From Publishers Weekly
The period between Salvador Dalí's (1904–1989) first solo exhibition in Barcelona and his collaboration with Luis Buñuel on the film L'Âge d'or
was essential for the artist's aesthetic and political evolution. Internationally renowned Dalí scholar Fanés focuses on these five formative years (1925–1930) in his meticulously researched and lucidly written study of the intellectual, artistic and historical circumstances that shaped the artist's early career. Organized chronologically, the book begins with Dalí's neoclassical roots and culminates with his embrace of modernist architecture and increasing antagonism toward his native Catalan culture. Of particular interest are Fanés's analyses of Dalí's varied influences, including Vermeer, Picasso, Miró, de Chirico and poet Paul Eluard. An appendix of previously unpublished and obscure Dalí texts rounds out this comprehensive work. Those in search of a biographically driven portrait should look elsewhere, however; one of Fanés explicit aims is to avoid a psychological, anecdotal approach to a figure whose personality and self-constructed image at times overwhelmed his oeuvre. Fanés's book will be invaluable to Dalí scholars, art and cultural historians of the period. The general reader will also find it significant and highly readable. Numerous beautiful images, some rare, illustrate this impressive and important contribution. 30 color, 110 b&w illus. (Apr.)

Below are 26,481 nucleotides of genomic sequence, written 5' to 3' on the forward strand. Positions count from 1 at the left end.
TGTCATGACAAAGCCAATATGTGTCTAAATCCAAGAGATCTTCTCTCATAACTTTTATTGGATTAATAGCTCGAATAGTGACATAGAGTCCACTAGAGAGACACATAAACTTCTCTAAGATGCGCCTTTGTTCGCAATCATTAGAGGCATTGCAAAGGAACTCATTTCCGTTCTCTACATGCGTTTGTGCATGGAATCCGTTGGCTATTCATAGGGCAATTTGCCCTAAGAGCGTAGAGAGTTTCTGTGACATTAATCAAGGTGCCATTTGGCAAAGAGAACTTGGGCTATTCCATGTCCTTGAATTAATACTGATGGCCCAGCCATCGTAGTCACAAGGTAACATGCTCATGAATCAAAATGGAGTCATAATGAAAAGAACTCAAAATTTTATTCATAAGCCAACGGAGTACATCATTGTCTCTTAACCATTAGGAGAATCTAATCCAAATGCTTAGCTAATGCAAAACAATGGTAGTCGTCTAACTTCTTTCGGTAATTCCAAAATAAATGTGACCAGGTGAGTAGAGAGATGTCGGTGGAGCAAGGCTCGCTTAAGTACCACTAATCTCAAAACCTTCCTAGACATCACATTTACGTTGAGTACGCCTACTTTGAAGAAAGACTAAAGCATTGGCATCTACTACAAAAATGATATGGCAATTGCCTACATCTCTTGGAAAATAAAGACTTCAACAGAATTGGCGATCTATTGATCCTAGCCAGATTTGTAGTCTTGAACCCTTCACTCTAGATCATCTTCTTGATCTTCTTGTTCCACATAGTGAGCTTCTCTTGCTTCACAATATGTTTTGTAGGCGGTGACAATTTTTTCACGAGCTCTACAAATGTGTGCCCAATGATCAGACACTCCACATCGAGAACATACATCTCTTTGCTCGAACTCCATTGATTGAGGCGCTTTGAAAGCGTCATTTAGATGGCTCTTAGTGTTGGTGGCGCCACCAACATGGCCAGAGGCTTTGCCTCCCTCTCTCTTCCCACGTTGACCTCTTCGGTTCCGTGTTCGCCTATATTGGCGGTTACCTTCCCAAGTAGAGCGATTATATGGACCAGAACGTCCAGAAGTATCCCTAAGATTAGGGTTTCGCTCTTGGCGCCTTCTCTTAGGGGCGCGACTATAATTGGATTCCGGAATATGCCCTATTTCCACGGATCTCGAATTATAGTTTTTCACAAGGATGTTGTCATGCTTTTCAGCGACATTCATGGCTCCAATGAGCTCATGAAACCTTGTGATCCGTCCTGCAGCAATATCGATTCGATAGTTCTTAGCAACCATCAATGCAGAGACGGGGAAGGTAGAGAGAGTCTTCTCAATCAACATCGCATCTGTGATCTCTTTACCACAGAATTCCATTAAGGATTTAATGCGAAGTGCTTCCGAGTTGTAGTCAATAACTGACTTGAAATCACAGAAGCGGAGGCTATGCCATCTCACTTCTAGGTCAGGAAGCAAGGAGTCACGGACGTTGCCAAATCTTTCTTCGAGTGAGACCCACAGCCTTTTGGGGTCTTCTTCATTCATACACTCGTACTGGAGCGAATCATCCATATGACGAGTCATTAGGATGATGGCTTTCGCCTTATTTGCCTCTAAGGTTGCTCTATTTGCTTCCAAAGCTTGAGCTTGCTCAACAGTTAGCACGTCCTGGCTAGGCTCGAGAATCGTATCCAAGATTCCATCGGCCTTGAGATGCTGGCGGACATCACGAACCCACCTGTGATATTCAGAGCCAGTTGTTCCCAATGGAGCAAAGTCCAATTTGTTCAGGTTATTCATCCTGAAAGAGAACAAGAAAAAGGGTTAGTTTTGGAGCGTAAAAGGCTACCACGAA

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About the Author
Fèlix Fanés is former director of archives at the Salvador Dalí Museum, Figueras, Spain, and is professor of history of art at the Universitat Autònoma de Barcelona.